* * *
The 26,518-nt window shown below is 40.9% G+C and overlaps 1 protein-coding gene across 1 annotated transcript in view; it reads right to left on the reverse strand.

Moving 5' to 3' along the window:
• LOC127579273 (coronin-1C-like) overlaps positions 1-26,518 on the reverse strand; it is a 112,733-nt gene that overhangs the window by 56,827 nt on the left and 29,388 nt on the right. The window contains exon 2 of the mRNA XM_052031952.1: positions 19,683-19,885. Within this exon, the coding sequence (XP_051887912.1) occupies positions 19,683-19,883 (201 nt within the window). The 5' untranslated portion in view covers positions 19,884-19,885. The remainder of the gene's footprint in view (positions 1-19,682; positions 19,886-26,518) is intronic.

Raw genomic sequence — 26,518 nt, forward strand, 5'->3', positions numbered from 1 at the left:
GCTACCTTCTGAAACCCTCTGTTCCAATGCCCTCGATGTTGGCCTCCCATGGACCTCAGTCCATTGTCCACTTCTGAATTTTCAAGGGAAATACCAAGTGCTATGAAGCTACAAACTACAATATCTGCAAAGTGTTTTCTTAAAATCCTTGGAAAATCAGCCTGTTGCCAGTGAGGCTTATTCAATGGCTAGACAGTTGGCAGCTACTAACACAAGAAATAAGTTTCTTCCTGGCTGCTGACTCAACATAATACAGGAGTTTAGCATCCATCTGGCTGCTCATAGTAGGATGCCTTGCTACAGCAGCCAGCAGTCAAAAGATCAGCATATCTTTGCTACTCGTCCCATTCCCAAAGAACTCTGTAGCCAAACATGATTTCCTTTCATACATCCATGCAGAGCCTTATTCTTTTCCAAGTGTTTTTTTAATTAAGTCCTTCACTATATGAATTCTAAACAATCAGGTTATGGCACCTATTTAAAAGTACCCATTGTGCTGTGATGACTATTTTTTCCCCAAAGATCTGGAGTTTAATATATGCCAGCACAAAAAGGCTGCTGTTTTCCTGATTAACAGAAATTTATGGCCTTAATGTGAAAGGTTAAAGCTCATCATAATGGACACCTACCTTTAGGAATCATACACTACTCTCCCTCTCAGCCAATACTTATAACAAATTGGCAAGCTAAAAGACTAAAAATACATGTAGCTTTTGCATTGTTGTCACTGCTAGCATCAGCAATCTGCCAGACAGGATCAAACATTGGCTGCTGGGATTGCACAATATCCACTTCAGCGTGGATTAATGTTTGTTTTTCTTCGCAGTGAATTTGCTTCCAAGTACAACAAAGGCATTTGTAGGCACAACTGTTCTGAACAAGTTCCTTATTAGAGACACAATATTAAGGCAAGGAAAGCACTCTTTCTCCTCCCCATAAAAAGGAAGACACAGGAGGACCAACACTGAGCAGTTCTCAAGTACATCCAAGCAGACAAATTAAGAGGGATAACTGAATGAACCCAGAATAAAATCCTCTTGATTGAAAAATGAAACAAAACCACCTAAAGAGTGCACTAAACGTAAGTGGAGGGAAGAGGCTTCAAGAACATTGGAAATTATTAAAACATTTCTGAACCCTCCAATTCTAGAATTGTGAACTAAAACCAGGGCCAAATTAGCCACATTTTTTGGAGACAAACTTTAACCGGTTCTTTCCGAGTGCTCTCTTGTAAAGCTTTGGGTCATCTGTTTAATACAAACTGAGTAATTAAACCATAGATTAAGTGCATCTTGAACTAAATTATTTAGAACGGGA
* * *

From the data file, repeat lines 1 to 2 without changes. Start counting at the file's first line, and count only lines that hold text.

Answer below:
The 26,518-nt window shown below is 40.9% G+C and overlaps 1 protein-coding gene across 1 annotated transcript in view; it reads right to left on the reverse strand.

Moving 5' to 3' along the window: